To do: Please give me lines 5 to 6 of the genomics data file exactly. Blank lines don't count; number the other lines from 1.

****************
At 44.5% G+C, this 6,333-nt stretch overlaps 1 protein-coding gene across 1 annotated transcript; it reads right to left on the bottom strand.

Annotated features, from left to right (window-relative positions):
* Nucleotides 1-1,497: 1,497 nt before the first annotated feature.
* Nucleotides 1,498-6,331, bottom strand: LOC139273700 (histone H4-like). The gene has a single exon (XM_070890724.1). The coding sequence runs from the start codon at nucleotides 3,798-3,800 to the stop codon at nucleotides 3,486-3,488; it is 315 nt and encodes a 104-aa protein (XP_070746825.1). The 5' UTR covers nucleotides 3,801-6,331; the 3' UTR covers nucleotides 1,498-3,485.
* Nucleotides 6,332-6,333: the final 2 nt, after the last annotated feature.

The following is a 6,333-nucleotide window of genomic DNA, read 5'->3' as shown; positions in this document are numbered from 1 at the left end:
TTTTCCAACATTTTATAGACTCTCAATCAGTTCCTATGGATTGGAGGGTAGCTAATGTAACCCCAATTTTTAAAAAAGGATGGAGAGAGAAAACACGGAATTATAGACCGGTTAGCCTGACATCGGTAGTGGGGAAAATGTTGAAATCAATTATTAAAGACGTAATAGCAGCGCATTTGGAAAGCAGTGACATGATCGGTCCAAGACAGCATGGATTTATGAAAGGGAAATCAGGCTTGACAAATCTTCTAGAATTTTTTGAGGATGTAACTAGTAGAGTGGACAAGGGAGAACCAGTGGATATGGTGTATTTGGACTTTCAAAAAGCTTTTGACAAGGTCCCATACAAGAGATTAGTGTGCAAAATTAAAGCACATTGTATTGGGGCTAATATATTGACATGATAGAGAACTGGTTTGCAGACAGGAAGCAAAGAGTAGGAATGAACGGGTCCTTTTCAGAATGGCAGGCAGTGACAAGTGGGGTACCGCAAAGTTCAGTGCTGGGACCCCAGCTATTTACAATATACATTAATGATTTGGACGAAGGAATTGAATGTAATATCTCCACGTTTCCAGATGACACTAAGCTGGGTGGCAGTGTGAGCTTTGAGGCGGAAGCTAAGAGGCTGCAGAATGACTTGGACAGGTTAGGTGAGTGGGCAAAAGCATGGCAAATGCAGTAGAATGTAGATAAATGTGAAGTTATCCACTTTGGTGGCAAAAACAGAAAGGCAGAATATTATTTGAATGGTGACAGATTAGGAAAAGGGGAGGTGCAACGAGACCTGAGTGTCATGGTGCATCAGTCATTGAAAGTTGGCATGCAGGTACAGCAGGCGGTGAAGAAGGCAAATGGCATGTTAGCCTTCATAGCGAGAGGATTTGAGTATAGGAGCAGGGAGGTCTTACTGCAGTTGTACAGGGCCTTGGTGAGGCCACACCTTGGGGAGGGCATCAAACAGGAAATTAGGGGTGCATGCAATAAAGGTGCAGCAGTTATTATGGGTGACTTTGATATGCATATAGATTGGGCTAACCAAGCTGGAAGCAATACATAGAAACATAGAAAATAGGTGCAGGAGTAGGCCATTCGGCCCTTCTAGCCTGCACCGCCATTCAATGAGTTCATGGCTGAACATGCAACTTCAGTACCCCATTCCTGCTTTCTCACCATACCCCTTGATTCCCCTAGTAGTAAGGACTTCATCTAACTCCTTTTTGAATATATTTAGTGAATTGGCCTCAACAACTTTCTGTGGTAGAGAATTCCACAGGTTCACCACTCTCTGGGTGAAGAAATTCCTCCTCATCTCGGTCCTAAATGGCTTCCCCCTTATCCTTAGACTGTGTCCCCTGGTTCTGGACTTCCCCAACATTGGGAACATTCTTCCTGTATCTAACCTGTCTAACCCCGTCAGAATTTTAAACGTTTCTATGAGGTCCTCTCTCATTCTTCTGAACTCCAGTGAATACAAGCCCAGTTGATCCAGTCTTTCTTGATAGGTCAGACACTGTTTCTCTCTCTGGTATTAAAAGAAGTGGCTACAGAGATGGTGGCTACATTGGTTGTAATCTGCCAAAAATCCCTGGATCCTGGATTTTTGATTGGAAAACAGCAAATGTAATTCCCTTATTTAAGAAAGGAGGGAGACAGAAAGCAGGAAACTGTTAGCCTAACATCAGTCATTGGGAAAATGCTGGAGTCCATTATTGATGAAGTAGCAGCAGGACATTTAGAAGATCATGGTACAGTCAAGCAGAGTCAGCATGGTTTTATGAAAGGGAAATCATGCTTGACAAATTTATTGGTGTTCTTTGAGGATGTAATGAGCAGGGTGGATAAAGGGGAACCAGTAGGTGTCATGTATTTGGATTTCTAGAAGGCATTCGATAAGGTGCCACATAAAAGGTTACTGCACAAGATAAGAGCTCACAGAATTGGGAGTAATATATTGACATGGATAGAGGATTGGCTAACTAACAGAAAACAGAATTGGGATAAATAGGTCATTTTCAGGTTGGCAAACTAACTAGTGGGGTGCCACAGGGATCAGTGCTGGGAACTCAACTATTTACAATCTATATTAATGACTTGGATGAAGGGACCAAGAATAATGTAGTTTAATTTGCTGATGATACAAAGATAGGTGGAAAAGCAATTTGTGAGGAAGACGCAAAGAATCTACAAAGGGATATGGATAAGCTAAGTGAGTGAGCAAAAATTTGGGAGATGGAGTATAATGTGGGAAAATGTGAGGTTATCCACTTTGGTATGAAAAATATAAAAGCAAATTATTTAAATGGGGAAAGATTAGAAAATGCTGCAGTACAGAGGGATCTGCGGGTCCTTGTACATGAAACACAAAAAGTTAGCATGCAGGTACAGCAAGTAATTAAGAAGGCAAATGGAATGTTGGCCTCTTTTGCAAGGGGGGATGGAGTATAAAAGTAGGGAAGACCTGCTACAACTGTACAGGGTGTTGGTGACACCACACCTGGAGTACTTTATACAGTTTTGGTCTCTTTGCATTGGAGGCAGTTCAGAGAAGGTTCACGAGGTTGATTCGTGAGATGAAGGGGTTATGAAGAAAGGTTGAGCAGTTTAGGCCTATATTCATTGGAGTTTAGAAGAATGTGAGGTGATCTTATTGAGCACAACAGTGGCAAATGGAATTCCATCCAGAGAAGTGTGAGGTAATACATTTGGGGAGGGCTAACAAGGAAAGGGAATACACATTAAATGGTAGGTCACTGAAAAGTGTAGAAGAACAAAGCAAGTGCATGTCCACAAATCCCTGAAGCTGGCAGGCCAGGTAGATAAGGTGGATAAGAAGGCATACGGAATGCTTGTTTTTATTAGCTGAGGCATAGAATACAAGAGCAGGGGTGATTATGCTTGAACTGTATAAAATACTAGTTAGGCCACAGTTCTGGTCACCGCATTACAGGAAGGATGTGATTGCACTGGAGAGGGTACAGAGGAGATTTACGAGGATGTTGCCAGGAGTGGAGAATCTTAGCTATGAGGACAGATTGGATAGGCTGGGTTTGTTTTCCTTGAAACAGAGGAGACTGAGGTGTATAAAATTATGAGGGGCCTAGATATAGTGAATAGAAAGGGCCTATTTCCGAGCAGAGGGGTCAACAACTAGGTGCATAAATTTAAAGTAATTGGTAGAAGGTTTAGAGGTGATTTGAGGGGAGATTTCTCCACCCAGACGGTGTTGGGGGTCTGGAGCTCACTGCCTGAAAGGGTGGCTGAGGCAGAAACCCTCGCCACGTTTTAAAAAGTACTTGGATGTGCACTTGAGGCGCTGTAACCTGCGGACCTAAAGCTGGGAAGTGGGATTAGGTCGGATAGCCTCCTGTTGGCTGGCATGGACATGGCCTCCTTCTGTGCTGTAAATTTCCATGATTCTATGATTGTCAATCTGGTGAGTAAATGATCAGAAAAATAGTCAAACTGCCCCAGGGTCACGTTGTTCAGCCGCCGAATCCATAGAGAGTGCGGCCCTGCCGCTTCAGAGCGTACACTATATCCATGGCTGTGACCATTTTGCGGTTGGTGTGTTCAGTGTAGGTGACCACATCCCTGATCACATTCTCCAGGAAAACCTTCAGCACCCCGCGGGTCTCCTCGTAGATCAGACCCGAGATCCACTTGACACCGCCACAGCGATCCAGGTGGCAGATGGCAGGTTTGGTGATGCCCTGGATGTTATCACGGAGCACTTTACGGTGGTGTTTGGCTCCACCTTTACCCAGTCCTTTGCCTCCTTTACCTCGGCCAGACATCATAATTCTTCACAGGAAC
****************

* Nucleotides 6,332-6,333: the final 2 nt, after the last annotated feature.

The following is a 6,333-nucleotide window of genomic DNA, read 5'->3' as shown; positions in this document are numbered from 1 at the left end: